As head of the Americas for Orc Software, Martin J. Leamy (Marty) is responsible for sales and marketing initiatives as well as support and engineering efforts for the company’s American customer base. He has an extensive background in the software and professional business ranging over 20 years. Before joining Orc Software, Leamy was the president of operations in the Americas for Pointsec Mobile Technologies, which was acquired by Check Point Software Technologies. As pressure builds to ban “flash trades,” Leamy sat down with JLN’s Jessica Titlebaum to talk about Orc’s high-frequency clients and how they differ around the world, as well as how he got to where he is today.
Q: Orc is a global firm headquartered in Sweden. What do you see as the differences between market participants around the world?
A: A lot of our customers are large proprietary trading firms, and we have noticed American prop trading firms have a very entrepreneurial spirit. We have seen some tough times in this industry. However, what we call “refugees” from the big banks are not only popping up in other trading firms but they are starting their own shops. The Americas also have very sophisticated traders but I think that has to do with how advanced the Chicago exchanges are. It is the Chicago heritage. We have also noticed lately that a lot of our Chicago customers want to trade the Asian markets. We believe there is more growth to come for Asia and find it beneficial to have an office and staff there. In fact, Orc Software just opened an office in Japan. Chicago, New York and San Francisco all have very sophisticated trading abilities and I would say are on a level playing field. Our products, Orc Spreader and Orc Liquidator, which foster high frequency trading environments and benefit high velocity spread traders are more popular in America then they are overseas. The style of trading is different over there. Where we see a lot of proprietary trading firms here, our European offices work more with investment banks.
Q: Orc Software saw a 30 percent growth in the first half of 2009. Besides Asia and Latin America, what other markets are you looking to for future initiatives?
A: We have some business in Brazil and Mexico. Even though Mexico is a small market it’s one to keep an eye on. We also have some clients looking to infiltrate the Dubai markets. We have been working with the Dubai Gold and Commodities Exchange to enable our clients with access to a new region.
Q: What do you think of Senator Charles Schumer’s proposal to the Securities and Exchange Commission (SEC) to ban “flash” trades?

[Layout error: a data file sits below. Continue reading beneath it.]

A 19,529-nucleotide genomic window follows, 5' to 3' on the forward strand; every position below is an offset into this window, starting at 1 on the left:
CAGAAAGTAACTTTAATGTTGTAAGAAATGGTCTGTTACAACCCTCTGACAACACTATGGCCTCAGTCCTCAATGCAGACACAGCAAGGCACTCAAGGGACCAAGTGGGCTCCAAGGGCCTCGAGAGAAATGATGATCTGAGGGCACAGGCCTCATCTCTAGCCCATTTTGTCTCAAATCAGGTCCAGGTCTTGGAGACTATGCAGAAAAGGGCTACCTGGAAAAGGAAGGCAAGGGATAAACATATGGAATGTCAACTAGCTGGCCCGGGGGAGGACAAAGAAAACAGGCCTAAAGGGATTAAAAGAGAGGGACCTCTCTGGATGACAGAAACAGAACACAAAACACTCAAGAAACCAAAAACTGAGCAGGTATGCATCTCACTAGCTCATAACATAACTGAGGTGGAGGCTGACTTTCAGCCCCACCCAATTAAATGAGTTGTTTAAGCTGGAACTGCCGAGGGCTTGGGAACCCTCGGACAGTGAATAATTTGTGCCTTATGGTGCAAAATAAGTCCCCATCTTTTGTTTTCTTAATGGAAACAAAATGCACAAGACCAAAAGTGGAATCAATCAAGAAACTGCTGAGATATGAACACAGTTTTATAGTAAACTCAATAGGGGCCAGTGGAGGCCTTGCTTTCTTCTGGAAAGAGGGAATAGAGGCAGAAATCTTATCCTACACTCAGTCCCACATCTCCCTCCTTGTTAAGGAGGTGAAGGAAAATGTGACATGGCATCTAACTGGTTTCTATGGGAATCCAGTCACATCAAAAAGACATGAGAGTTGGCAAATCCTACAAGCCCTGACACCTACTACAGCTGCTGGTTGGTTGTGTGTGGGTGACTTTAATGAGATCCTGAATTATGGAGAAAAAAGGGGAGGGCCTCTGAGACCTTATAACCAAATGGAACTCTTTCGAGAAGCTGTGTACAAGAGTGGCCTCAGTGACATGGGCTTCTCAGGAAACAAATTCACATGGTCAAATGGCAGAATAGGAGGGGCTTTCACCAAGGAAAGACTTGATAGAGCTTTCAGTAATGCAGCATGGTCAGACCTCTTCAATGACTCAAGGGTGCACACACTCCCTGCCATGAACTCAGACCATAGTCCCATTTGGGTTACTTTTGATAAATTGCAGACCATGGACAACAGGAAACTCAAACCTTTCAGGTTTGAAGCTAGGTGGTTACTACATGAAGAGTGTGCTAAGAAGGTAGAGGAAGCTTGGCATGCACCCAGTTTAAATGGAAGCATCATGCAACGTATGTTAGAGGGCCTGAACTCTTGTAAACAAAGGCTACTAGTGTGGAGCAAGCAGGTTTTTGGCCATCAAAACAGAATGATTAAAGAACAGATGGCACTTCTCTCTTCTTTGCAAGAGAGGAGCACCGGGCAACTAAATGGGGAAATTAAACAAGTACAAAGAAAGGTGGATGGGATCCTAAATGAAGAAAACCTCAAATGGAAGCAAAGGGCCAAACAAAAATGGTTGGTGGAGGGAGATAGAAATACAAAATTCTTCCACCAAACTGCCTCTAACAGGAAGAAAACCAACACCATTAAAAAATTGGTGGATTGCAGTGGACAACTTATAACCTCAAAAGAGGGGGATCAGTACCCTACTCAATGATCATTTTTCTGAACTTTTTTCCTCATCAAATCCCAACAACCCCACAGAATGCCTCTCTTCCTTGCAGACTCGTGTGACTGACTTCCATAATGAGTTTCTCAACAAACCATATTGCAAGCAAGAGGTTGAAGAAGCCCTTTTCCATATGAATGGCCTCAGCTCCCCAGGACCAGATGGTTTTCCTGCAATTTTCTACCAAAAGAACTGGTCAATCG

A: While banning flash trades might be reasonable, I am not sure that Schumer understands the role these high frequency traders play in the market. We need people who understand the financial industry creating policies that will regulate the markets in a way that will foster market growth, not market reduction. We should let the experts who know and understand the industry regulate the markets.
Q: As more exchanges offer co-location, essentially leveling the playing field for traders, what do you see as the next frontier for technology?
A: Co-location enables traders to reach the lowest possible latency level when executing their trades by placing trading software and servers near the exchange. However, speed is only half the battle. Traders are also looking for smart and sophisticated trading strategies. They want flexible tools that will allow them to successfully navigate these unprecedented markets. I am happy to be in a position to provide these tools to our customers in a timely manner.
Q: Is there a specific event that you have experienced in your career that has taught you something?
A: I have been involved with 15 acquisitions. Sometimes I was the lead guy and at other times, my firm was being acquired. Three years ago I was at Pointsec Mobile Technologies. It was a Swedish company and they were acquired by Check Point Software, an Israeli company. Experiencing the merging of the two organizations as well as the cultures prepared me for any future acquisitions I may play a role in. Planning ahead and moving quickly on these matters is important for a smooth transition.
Q: Have you had any mentors throughout your career?
A: I have had a few mentors, including Doug Colbeth, who was the CEO of Spyglass when I was there. Another business contact I look up to is John Shackleton, the president and CEO of a company called Open Text Corporation. Whether it was crafting a business deal or launching a company, these men were very entrepreneurial and made good business decisions. They were also successful at aligning their everyday activities with the overall strategy of the company. I try to instill that in my employees now.
Q: Outside of business, what are some of your interests?
A: I like outdoor activities like biking and surfing. There is a technique to surfing. Once you get up on the board you are okay, but you have to be quick on your feet.
Q: Can we draw any parallels between your technique for surfing and your strategy for life?
A: Yes. Experienced surfers have a short memory because when they try to get on a wave and fail, they get back up and try again. Surfing is very Zen-like, you have to live in the moment and wait to catch that right wave.